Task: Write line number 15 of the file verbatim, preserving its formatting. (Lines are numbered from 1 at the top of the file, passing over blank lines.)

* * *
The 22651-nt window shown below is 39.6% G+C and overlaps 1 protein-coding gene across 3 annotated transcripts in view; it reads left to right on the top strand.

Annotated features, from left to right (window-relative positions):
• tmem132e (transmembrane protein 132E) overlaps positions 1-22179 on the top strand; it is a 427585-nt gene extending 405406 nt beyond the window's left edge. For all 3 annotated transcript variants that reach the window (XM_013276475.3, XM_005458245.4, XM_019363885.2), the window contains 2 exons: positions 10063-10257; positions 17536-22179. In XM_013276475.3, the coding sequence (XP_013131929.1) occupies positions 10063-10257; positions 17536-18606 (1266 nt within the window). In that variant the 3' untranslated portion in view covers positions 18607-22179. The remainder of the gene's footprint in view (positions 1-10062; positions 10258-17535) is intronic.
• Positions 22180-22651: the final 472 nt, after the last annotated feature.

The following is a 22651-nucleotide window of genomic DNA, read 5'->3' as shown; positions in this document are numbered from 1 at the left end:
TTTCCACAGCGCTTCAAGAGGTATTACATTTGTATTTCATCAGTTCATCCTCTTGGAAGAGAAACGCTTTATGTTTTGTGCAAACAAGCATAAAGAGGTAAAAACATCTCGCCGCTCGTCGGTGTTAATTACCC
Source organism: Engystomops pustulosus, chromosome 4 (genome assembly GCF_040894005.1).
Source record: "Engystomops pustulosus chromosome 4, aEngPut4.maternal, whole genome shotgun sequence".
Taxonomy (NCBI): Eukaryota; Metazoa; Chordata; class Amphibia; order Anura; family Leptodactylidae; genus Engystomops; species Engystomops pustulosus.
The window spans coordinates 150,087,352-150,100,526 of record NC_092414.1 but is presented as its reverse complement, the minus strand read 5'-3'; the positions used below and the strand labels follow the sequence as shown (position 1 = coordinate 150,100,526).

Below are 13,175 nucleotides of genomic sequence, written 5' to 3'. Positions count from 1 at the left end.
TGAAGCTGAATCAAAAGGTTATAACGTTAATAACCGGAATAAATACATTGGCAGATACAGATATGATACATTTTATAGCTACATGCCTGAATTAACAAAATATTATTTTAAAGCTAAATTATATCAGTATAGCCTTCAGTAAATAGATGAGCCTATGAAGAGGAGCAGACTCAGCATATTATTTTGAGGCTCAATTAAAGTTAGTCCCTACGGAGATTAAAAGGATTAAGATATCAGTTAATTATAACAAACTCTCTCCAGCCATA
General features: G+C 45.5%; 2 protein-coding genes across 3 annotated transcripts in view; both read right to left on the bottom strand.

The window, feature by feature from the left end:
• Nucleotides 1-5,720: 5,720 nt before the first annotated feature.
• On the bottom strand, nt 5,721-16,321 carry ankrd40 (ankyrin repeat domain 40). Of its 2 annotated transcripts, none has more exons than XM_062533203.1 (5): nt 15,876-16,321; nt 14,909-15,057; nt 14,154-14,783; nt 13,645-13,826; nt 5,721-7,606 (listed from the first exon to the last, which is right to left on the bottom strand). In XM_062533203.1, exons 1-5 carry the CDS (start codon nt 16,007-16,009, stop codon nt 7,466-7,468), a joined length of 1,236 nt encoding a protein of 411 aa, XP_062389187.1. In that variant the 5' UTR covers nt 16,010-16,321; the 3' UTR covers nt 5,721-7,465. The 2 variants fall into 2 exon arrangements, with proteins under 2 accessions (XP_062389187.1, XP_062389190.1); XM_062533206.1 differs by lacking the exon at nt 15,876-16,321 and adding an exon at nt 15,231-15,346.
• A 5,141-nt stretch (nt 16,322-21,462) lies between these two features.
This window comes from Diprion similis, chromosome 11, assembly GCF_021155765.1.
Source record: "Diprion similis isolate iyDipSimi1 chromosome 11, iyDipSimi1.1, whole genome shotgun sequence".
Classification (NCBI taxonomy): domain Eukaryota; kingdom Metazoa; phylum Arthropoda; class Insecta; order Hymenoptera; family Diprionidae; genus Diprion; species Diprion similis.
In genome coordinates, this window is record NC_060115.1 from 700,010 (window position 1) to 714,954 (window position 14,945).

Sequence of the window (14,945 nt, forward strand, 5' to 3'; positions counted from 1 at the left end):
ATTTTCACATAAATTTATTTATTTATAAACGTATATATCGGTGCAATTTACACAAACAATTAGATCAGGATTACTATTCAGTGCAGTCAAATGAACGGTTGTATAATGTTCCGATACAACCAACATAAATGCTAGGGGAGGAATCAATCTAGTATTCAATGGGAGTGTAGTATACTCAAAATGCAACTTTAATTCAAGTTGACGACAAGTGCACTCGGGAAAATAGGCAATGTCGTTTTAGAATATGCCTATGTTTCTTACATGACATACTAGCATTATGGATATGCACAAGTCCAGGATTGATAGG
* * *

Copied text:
• Nucleotides 1-5,720: 5,720 nt before the first annotated feature.